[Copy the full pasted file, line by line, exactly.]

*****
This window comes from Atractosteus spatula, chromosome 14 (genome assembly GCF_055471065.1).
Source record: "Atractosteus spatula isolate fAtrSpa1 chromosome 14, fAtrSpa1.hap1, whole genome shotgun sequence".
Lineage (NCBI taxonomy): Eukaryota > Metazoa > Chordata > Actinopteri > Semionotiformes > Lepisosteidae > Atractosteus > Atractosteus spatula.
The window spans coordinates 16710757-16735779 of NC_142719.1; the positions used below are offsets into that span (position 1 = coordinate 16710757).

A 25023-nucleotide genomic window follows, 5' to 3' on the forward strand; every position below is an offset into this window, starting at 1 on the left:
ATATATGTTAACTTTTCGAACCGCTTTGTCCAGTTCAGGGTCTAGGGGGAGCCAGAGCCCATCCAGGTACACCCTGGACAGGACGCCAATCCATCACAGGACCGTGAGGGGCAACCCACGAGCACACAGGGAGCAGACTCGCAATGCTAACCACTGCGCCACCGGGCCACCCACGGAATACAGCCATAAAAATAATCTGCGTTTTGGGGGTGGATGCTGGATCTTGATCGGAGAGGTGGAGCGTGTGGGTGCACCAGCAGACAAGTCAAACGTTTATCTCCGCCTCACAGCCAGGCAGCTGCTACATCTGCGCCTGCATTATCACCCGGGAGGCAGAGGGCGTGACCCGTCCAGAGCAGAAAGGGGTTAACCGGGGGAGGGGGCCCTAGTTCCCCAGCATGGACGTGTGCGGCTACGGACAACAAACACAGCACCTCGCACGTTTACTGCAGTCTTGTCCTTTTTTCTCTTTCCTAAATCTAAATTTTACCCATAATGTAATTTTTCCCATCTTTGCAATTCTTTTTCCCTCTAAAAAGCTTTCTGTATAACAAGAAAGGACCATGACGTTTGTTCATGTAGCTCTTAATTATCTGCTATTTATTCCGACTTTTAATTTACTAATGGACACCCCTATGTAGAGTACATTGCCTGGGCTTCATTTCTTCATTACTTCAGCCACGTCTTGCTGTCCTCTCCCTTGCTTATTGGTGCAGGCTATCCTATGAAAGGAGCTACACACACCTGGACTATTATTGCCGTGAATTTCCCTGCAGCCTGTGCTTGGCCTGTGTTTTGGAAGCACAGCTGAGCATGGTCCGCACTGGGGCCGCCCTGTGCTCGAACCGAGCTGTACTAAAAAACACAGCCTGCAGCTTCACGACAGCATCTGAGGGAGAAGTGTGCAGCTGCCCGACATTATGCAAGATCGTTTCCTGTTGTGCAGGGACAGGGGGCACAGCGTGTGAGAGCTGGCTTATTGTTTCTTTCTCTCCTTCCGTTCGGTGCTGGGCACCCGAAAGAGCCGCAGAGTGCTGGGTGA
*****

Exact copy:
This window comes from Atractosteus spatula, chromosome 14 (genome assembly GCF_055471065.1).
Source record: "Atractosteus spatula isolate fAtrSpa1 chromosome 14, fAtrSpa1.hap1, whole genome shotgun sequence".
Lineage (NCBI taxonomy): Eukaryota > Metazoa > Chordata > Actinopteri > Semionotiformes > Lepisosteidae > Atractosteus > Atractosteus spatula.
The window spans coordinates 16710757-16735779 of NC_142719.1; the positions used below are offsets into that span (position 1 = coordinate 16710757).

A 25023-nucleotide genomic window follows, 5' to 3' on the forward strand; every position below is an offset into this window, starting at 1 on the left:
ATATATGTTAACTTTTCGAACCGCTTTGTCCAGTTCAGGGTCTAGGGGGAGCCAGAGCCCATCCAGGTACACCCTGGACAGGACGCCAATCCATCACAGGACCGTGAGGGGCAACCCACGAGCACACAGGGAGCAGACTCGCAATGCTAACCACTGCGCCACCGGGCCACCCACGGAATACAGCCATAAAAATAATCTGCGTTTTGGGGGTGGATGCTGGATCTTGATCGGAGAGGTGGAGCGTGTGGGTGCACCAGCAGACAAGTCAAACGTTTATCTCCGCCTCACAGCCAGGCAGCTGCTACATCTGCGCCTGCATTATCACCCGGGAGGCAGAGGGCGTGACCCGTCCAGAGCAGAAAGGGGTTAACCGGGGGAGGGGGCCCTAGTTCCCCAGCATGGACGTGTGCGGCTACGGACAACAAACACAGCACCTCGCACGTTTACTGCAGTCTTGTCCTTTTTTCTCTTTCCTAAATCTAAATTTTACCCATAATGTAATTTTTCCCATCTTTGCAATTCTTTTTCCCTCTAAAAAGCTTTCTGTATAACAAGAAAGGACCATGACGTTTGTTCATGTAGCTCTTAATTATCTGCTATTTATTCCGACTTTTAATTTACTAATGGACACCCCTATGTAGAGTACATTGCCTGGGCTTCATTTCTTCATTACTTCAGCCACGTCTTGCTGTCCTCTCCCTTGCTTATTGGTGCAGGCTATCCTATGAAAGGAGCTACACACACCTGGACTATTATTGCCGTGAATTTCCCTGCAGCCTGTGCTTGGCCTGTGTTTTGGAAGCACAGCTGAGCATGGTCCGCACTGGGGCCGCCCTGTGCTCGAACCGAGCTGTACTAAAAAACACAGCCTGCAGCTTCACGACAGCATCTGAGGGAGAAGTGTGCAGCTGCCCGACATTATGCAAGATCGTTTCCTGTTGTGCAGGGACAGGGGGCACAGCGTGTGAGAGCTGGCTTATTGTTTCTTTCTCTCCTTCCGTTCGGTGCTGGGCACCCGAAAGAGCCGCAGAGTGCTGGGTGA